Pick a side of one of the triangles.  Make a parallel line 1/2 inch away from the side by measuring up 1/2 inch in two different locations, marking arrows, and scratching a line as shown in Picture 1. Using your ruler, line up the marks with the line you just drew with the corner of the square as shown in Picture 2.  Mark the line as shown in Picture 3. Measure over from this line 2 inches along the edge of the triangle and the edge of the hem and mark another line as shown in Picture 4.  Now you have the basic shape of the Tab, but we still need to trim the corners!  Along the outside line of the tab, measure in 1/2 inch from each end and mark a line from the bottom corner of the tab to the mark as shown in Picture 5.  Clean up the extra lines as shown in Picture 6.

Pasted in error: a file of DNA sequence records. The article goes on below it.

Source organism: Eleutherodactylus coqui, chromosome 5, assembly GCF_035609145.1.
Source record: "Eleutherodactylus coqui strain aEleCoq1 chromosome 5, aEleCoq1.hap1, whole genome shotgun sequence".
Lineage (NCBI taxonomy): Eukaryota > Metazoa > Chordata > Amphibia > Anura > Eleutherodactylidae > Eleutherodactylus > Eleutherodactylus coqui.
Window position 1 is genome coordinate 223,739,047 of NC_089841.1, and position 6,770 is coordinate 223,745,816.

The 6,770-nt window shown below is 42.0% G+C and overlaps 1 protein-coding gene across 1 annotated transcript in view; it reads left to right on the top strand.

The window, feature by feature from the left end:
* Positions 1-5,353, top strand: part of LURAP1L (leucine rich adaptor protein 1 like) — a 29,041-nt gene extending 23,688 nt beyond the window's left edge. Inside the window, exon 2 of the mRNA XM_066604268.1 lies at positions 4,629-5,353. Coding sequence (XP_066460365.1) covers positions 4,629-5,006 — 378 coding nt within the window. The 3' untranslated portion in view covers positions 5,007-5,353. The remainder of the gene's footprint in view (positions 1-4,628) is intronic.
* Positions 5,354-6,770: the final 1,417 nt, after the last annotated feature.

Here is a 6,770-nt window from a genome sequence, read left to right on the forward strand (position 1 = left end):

Repeat for the remaining three sides, and you're done with the tabs!  See Picture 7 for the completed version.
 

Step 6: Strengthining and Joining- Hems and Tabs Part 2

Now we're going to introduce a new element when working with sheet metal.  This piece is called a Hem.  What is a Hem?

Hem - the edge of a piece of material (cloth, paper, metal, etc) that has been turned under to add strength and hide rough edges. 

With paper, it doesn't do a whole lot to strengthen anything, but remember- we're practicing for metal!  Hem's hide the sharp edge of sheet metal and also make the thin metal much stronger.